Odyssey (or general Battery) Maintenance Charging

steveoverland

New member
Hi folks, hope your all well. I have a 300tdi defender with dual pc1500 odyssey batteries, charged by a ctek split charge with Smartpass, ctek MXS 5 battery Charger when connected to mains and solar power when camping. Sadly, once again, the battery that is connected to the fridge and other none vehicle electricals has died, this is the second one in three years, so is getting expensive. Anyone have any thoughts on what could be causing this???
 

RandyP

Adventurer
Hi folks, hope your all well. I have a 300tdi defender with dual pc1500 odyssey batteries, charged by a ctek split charge with Smartpass, ctek MXS 5 battery Charger when connected to mains and solar power when camping. Sadly, once again, the battery that is connected to the fridge and other none vehicle electricals has died, this is the second one in three years, so is getting expensive. Anyone have any thoughts on what could be causing this???
Could be failure to recharge the battery to 100% SOC at least weekly, and possibly using the battery below 50% SOC routinely. Plate Sulfation. DO you ever Equalize charge the battery ?
 

steveoverland

New member
Could be failure to recharge the battery to 100% SOC at least weekly, and possibly using the battery below 50% SOC routinely. Plate Sulfation. DO you ever Equalize charge the battery ?
Hi here, thanks for the reply.


i don’t know what that means if I’m honest. My battery charger pulses the plates to prevent sulfaristation If that’s what you mean.
 
So I just installed a PWM solar charge controller in my vehicle as a back up charging source for my solar panels. My main/aux battery unit is portable and has an inbuilt MPPT which will accept charge from the single roof mounted solar panel. When the aux battery is not in the vehicle, I want to use the hard mounted panel to keep the Odyssey Group 34 battery topped up with the PWM CC. Interestingly, the OEM recommends the "Gel" profile for charging my AGM because it doesn't equalize which is not required for these batteries.

Is there any reason not to consider the Sealed or Flooded setting for this particular charge controller? Odyssey recommends that charging sources between 14.2 and 14.7 v (float at 13.6-13.8v) but prefers 14.6-14.7 v for optimal charging. I'm having a hard time figuring out why the Flooded setting would not work for this battery. It equalizes once every 28 days or so, but the equalization voltage is the same as boost voltage (both are 14.6v) and both are optimal as per Odyssey. Could the 14.6 v equalization voltage in the flooded or sealed configuration have an adverse impact given that it will be delivered when the battery is connected and under (a modest) load? I don't plan on deep-cycling my AGM heavily. It will serve as a backup to my aux battery on rare occasions it runs out of juice, and will at most power (when ignition is off) a couple of low draw camp lights for a couple of hours at night.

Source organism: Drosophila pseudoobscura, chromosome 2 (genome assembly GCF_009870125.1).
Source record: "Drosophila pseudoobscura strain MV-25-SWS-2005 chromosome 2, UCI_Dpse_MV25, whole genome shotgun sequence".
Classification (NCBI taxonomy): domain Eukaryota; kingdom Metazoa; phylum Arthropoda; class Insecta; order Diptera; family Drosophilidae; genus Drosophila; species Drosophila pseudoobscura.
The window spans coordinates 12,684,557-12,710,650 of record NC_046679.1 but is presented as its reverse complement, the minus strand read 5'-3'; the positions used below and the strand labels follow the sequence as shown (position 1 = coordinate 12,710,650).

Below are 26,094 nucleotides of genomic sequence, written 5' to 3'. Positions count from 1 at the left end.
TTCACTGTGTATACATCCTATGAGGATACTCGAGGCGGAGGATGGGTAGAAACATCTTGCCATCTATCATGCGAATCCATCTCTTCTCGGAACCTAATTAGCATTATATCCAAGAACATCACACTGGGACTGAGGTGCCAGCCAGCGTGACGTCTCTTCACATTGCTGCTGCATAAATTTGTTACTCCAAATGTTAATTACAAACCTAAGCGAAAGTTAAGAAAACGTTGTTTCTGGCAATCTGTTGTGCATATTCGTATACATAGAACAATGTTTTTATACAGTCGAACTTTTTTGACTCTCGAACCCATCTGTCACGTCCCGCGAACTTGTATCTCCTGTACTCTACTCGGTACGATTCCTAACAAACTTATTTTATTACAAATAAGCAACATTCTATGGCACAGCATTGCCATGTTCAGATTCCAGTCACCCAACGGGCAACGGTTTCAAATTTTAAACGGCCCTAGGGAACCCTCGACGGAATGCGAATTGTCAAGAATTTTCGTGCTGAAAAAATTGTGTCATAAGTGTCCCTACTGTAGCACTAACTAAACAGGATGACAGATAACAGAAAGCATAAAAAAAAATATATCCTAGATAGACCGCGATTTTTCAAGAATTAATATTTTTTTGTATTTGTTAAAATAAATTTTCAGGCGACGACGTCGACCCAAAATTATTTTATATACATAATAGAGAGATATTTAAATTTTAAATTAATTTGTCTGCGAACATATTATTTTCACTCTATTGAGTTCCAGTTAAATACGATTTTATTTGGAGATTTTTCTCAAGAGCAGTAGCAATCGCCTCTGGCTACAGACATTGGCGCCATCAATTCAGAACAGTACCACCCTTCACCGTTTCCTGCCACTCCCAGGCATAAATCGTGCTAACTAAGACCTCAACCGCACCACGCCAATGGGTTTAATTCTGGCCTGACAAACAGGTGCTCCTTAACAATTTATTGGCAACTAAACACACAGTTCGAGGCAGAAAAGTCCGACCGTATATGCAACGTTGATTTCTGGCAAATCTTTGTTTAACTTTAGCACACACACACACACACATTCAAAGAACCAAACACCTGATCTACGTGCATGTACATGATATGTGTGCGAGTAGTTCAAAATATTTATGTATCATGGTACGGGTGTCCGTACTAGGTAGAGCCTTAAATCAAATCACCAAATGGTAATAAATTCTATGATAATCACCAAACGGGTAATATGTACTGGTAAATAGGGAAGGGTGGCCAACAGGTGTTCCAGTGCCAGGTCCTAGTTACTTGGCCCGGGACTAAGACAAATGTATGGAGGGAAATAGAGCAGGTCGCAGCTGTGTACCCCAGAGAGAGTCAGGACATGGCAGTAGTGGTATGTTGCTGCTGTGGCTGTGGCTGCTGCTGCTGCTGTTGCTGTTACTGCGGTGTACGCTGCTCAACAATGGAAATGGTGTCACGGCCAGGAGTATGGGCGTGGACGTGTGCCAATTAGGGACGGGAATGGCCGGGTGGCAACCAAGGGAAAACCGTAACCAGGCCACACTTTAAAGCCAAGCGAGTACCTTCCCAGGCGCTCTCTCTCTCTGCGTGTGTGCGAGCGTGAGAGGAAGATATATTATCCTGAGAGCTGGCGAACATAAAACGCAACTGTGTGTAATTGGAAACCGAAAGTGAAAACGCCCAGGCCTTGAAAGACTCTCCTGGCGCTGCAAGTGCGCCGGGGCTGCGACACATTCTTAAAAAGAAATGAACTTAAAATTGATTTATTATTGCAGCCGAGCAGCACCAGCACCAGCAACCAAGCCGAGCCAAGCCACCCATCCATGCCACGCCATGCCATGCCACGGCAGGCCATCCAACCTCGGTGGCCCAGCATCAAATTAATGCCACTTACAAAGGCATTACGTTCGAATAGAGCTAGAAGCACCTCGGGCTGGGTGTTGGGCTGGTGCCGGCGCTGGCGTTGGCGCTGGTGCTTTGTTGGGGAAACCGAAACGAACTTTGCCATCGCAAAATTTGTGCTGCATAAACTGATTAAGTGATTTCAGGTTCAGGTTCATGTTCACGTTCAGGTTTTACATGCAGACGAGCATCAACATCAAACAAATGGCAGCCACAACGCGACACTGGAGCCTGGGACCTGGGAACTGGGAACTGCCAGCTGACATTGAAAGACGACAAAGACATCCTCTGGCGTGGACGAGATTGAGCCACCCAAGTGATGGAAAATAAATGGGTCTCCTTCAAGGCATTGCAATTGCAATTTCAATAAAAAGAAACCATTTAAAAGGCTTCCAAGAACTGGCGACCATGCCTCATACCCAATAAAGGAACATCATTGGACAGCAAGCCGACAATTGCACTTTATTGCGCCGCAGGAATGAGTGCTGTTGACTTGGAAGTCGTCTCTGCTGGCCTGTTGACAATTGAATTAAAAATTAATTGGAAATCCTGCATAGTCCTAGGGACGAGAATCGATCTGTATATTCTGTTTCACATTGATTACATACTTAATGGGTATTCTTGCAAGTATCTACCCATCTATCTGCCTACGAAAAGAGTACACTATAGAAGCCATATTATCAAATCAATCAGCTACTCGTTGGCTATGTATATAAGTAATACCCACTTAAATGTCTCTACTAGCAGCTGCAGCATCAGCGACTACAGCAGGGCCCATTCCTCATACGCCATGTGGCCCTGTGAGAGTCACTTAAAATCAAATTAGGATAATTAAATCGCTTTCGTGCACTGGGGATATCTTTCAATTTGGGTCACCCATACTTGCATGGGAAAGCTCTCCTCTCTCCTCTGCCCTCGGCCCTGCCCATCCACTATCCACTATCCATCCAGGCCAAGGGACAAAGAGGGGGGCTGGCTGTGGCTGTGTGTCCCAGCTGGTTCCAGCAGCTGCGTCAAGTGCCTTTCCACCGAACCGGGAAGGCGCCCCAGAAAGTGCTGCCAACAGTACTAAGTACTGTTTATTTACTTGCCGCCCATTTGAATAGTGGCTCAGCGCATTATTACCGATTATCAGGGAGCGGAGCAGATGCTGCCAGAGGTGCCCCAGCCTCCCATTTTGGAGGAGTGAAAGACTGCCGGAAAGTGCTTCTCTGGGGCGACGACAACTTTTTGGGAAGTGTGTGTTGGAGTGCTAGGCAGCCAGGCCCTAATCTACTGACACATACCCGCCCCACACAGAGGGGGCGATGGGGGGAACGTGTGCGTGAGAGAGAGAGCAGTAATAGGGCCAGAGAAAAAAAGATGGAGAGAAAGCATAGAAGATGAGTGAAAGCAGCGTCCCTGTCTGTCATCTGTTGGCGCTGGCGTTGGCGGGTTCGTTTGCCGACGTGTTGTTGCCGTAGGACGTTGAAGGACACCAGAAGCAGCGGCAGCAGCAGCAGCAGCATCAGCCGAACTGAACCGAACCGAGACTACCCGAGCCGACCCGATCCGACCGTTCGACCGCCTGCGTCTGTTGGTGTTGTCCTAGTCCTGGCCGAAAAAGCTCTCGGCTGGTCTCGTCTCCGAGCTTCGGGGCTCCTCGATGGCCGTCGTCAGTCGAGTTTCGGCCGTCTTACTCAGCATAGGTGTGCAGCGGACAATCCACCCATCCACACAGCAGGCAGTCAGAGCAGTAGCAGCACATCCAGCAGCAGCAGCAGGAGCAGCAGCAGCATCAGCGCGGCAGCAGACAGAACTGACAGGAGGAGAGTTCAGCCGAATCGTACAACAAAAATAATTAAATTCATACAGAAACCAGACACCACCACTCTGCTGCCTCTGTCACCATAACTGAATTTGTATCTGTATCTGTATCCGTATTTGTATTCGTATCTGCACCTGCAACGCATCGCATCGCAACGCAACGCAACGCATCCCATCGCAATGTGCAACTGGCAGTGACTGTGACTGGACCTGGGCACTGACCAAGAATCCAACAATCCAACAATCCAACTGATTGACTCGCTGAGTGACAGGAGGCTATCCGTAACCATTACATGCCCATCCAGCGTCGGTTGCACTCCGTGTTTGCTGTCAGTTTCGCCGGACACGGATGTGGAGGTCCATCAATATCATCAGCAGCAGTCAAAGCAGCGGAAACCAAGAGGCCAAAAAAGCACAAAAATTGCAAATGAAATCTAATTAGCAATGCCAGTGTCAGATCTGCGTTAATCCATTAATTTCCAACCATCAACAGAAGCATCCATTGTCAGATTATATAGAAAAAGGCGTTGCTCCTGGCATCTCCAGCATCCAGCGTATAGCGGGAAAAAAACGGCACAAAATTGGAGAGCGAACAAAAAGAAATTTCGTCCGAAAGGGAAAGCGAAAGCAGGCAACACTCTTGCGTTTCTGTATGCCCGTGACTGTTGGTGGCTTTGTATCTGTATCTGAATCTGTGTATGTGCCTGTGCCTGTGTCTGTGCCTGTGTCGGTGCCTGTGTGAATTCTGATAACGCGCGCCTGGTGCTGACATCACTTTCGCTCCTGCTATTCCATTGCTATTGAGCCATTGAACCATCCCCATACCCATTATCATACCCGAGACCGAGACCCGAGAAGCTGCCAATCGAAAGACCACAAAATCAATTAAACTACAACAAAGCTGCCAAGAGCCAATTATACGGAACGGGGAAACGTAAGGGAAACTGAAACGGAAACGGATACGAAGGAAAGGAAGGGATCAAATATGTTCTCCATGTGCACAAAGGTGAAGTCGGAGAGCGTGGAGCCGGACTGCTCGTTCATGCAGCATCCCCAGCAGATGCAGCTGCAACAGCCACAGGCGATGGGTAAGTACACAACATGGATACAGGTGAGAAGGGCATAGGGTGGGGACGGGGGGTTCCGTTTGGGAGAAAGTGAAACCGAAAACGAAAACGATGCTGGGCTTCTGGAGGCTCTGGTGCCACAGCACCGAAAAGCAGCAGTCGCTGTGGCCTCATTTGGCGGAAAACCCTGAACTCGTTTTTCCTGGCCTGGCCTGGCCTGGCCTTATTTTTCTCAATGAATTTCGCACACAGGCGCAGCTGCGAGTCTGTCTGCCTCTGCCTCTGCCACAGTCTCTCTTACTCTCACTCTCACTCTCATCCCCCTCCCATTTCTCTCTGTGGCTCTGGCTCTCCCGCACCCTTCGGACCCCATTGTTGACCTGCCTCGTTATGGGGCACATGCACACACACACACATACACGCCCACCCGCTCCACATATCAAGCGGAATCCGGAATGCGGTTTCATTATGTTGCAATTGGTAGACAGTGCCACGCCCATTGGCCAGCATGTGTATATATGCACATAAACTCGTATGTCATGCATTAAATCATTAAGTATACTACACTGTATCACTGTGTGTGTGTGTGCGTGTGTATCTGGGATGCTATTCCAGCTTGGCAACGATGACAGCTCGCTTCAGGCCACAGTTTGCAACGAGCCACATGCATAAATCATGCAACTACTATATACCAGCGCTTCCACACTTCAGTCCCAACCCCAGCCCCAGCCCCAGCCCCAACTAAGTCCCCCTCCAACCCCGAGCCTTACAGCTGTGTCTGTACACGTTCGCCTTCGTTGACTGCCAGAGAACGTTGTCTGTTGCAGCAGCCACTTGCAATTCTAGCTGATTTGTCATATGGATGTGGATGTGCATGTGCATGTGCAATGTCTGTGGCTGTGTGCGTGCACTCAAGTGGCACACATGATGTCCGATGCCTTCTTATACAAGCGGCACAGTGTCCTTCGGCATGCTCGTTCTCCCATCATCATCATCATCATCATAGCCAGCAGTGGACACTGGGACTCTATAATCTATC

Am I missing something? Just wanted to get a sense of what folks here think as far as the battery profile parameters in the CC that match what Odyssey recommends.
 

Attachments

Last edited:

jonyjoe101

Adventurer
For the odyssey you can use any profile, the 14.6 volts equalization (is very modest to non existent) . My odyssey I topped it off to 14.7 volts every morning, so 14.6 volts is no big deal for such a battery. While bulk charging check the voltage at the terminals, you might be surprise to find the battery might not be reaching 14.4 volts, in that case you might have to use the "user profile" where you choose the bulk voltage.

I recently bought a new controller "makeskyblue 60a mppt 125 dollars" that controller has a feature where you can calibrate the voltage on the controller to the battery terminals. It works excellent. On the ecoworthy mppt (shown on picture has no calibration) to reach 14.6 volts on the battery terminals, I have to set the bulk setting to 15.5 volts. I bring it up because thats 2 controllers that I used that had voltage drop. So you might want to verify the renogy is putting out the correct voltage, and its reaching the battery with no voltage drop. If the controller goes into float mode too soon, thats a good sign you got voltage drop.

The big problem with solar charging and lead acid is undercharging your battery because of voltage drop. High performance agm need the recommended voltage especially at the high end for odyssey which is 14.7 volts.

If your worry of overcharging your battery, you can use a 6 dollar overvoltage protection relay, this relay measure the voltage directly from the terminals, if the voltage climbs above your max battery voltage setting (example 14.8 volts) it pulls a relay that disconnects the solar panel. I use this on my lifepo4 but it will work with any battery. diagram a.jpg
 
Top